Category Archives: Enforcement

Majority of councils failing to police letting agent fee rules

Letting Agent Fees

New research has shown that 93% of local authorities have failed to issue financial penalties against landlords and letting agents for failing to disclose lettings fees.

Despite the introduction of the requirement for letting agents to publicize fees in May 2015, only three penalty notices have been issued by councils against letting agents. Even more astoundingly only one of the penalties has been paid in full.

The survey of council enforcement of letting agent fee rules was carried out by London Property Licensing on behalf of the National Approved Letting Scheme (NALS).

Under the Consumer Rights Act 2015, letting agents must prominently display a list of their fees at each of their offices as well as on their website.

Almost two thirds of councils surveyed admitted they do not consider enforcement of letting agent fee rules as a high priority and 45% of councils said they only undertake reactive enforcement measures.

Lack of resources is the biggest problem cited by local authorities for their failure to enforce letting agency fee rules. Thirty-three percent of councils said they had allocated no staffing resources to this work in 2016/17. A further 62% said they do not anticipate any change in the level of staffing they can allocate to enforcement in 2017/18.

Letting fee ban

NALS says it is concerned about the disconnect between the government’s aspirations and the reality of delivery of enforcement. This is likely to deteriorate further with the introduction of bans on letting agent fees charged to tenants announced in the Chancellor’s Autumn Statement.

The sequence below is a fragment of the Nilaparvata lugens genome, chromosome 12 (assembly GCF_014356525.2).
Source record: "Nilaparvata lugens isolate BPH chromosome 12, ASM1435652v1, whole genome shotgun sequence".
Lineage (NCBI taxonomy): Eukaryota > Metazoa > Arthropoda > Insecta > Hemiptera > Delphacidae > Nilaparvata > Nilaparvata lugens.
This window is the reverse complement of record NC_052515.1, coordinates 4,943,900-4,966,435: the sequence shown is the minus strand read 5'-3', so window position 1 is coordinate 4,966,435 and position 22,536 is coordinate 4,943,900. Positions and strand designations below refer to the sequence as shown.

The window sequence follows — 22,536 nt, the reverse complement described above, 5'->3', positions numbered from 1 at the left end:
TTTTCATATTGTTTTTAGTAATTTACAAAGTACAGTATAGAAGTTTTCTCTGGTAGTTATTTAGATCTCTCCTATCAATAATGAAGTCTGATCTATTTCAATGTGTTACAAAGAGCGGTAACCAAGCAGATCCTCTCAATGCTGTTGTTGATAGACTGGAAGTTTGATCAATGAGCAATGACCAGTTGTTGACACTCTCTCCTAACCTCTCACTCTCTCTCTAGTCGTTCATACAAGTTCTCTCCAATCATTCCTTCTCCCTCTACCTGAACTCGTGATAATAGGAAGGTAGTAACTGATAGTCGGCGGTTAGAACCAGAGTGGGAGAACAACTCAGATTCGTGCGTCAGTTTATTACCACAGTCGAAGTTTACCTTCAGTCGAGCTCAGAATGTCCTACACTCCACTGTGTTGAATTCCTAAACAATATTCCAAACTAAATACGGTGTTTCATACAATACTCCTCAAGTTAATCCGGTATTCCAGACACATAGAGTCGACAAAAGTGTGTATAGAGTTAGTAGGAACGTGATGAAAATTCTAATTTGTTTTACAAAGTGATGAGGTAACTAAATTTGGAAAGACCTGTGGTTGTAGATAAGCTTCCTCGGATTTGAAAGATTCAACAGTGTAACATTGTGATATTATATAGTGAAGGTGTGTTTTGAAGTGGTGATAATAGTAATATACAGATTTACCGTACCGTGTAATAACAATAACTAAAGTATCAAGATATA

Sixty-four percent of councils surveyed said they are yet to assess the likely impact on enforcement when the proposed ban on up-front letting agent fees charged to tenants is introduced.

Isobel Thomson, NALS chief executive, asks: “We recognise Trading Standards teams are underfunded and under-resourced, but if local authorities aren’t enforcing the current legislation what will make things different when the fee ban is implemented?”

“Without sufficient robust and coherent enforcement action, we will never stop the criminal element in the PRS,” she says.

“They will continue to operate knowing they won’t face any penalty and it’s the consumer who will continue to suffer. We believe now is the time to start a constructive dialogue with the Chartered Trading Standards Institute and its members on how we can work together to stamp out the rogues.”

Leon Livermore, chief executive of the Chartered Trading Standards Institute (CTSI), adds: “[We] welcome the research produced by NALS and believe that it highlights the issues of the robust enforcement needed for existing regulation that can deliver for the consumer.”

“We look forward to further engagement with NALS.”

CTSI has sent open letters to the political parties underlining that it believes that the current model of trading standards is ‘broken’ and needs to be fixed.

The group claims that under-resourcing and a postcode lottery for protection, alongside a vast remit, means that the model of 192 separate services needs to be changed.

The Renters Alliance helps renters with bad landlords and letting agents. If you have a story you would like to share, please contact the National Renters Alliance through our website or email us at

Full list of local authorities surveyed: Buckinghamshire, Cornwall, Cumbria, Devon & Somerset, East Sussex, Hertfordshire, Lancashire, North Yorkshire, Nottinghamshire, Suffolk, Warwickshire, Worcestershire, Bolton, Manchester, Oldham, Stockport, Trafford, St Helens, Wirral, Barnsley, Rotherham, Sunderland, South Tyneside, Wolverhampton, Sandwell, Walsall, West Yorkshire Joint Services (includes Calderdale), Barnet, Brent, Croydon, Kensington & Chelsea, Richmond upon Thames, Redbridge, Southwark, Bath & North East Somerset, Brighton & Hove, Durham, Herefordshire, Middlesbrough, Nottingham, Redcar & Cleveland and South Gloucestershire.

No response received from: Bexley, Birmingham, Gloucestershire, Lincolnshire, Liverpool, Torbay and Wokingham.

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Rogue landlords who stuffed 31 people into four-bedroom Wembley house found guilty

Garden shed: The only woman at the address was housed in the shack (Brent Council)